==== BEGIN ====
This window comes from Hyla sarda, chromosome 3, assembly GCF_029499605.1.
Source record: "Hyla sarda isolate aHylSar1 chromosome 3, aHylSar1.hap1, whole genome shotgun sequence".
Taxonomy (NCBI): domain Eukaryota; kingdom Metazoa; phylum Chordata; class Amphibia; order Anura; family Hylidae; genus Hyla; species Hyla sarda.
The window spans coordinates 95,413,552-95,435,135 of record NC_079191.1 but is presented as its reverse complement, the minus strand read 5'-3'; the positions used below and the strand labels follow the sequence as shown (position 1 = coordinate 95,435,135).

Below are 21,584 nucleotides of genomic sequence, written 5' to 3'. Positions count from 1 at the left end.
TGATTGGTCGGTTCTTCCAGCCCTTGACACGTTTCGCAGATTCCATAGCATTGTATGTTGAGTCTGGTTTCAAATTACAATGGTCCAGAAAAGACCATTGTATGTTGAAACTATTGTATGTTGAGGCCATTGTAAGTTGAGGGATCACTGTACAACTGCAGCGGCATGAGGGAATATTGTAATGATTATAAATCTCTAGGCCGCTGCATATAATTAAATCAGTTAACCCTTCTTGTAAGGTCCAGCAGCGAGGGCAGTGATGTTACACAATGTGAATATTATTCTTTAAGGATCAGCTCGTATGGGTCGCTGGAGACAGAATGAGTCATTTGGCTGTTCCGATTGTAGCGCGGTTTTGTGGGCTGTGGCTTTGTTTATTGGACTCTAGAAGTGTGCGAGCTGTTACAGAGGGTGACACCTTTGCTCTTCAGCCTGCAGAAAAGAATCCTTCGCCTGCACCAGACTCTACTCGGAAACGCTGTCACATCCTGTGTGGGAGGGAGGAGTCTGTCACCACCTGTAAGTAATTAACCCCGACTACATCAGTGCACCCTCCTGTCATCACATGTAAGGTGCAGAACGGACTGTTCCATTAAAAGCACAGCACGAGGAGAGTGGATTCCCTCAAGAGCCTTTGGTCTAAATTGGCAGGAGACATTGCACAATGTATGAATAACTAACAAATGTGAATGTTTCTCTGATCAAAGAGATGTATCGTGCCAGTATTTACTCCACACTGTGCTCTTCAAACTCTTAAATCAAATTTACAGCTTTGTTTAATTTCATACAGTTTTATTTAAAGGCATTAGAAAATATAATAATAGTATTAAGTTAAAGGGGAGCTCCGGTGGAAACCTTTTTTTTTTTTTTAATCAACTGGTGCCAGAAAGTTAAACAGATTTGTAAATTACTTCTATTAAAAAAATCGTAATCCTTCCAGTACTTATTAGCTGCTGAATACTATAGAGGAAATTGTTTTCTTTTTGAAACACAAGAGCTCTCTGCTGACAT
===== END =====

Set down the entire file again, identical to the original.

This window comes from Hyla sarda, chromosome 3, assembly GCF_029499605.1.
Source record: "Hyla sarda isolate aHylSar1 chromosome 3, aHylSar1.hap1, whole genome shotgun sequence".
Taxonomy (NCBI): domain Eukaryota; kingdom Metazoa; phylum Chordata; class Amphibia; order Anura; family Hylidae; genus Hyla; species Hyla sarda.
The window spans coordinates 95,413,552-95,435,135 of record NC_079191.1 but is presented as its reverse complement, the minus strand read 5'-3'; the positions used below and the strand labels follow the sequence as shown (position 1 = coordinate 95,435,135).

Below are 21,584 nucleotides of genomic sequence, written 5' to 3'. Positions count from 1 at the left end.
TGATTGGTCGGTTCTTCCAGCCCTTGACACGTTTCGCAGATTCCATAGCATTGTATGTTGAGTCTGGTTTCAAATTACAATGGTCCAGAAAAGACCATTGTATGTTGAAACTATTGTATGTTGAGGCCATTGTAAGTTGAGGGATCACTGTACAACTGCAGCGGCATGAGGGAATATTGTAATGATTATAAATCTCTAGGCCGCTGCATATAATTAAATCAGTTAACCCTTCTTGTAAGGTCCAGCAGCGAGGGCAGTGATGTTACACAATGTGAATATTATTCTTTAAGGATCAGCTCGTATGGGTCGCTGGAGACAGAATGAGTCATTTGGCTGTTCCGATTGTAGCGCGGTTTTGTGGGCTGTGGCTTTGTTTATTGGACTCTAGAAGTGTGCGAGCTGTTACAGAGGGTGACACCTTTGCTCTTCAGCCTGCAGAAAAGAATCCTTCGCCTGCACCAGACTCTACTCGGAAACGCTGTCACATCCTGTGTGGGAGGGAGGAGTCTGTCACCACCTGTAAGTAATTAACCCCGACTACATCAGTGCACCCTCCTGTCATCACATGTAAGGTGCAGAACGGACTGTTCCATTAAAAGCACAGCACGAGGAGAGTGGATTCCCTCAAGAGCCTTTGGTCTAAATTGGCAGGAGACATTGCACAATGTATGAATAACTAACAAATGTGAATGTTTCTCTGATCAAAGAGATGTATCGTGCCAGTATTTACTCCACACTGTGCTCTTCAAACTCTTAAATCAAATTTACAGCTTTGTTTAATTTCATACAGTTTTATTTAAAGGCATTAGAAAATATAATAATAGTATTAAGTTAAAGGGGAGCTCCGGTGGAAACCTTTTTTTTTTTTTTAATCAACTGGTGCCAGAAAGTTAAACAGATTTGTAAATTACTTCTATTAAAAAAATCGTAATCCTTCCAGTACTTATTAGCTGCTGAATACTATAGAGGAAATTGTTTTCTTTTTGAAACACAAGAGCTCTCTGCTGACAT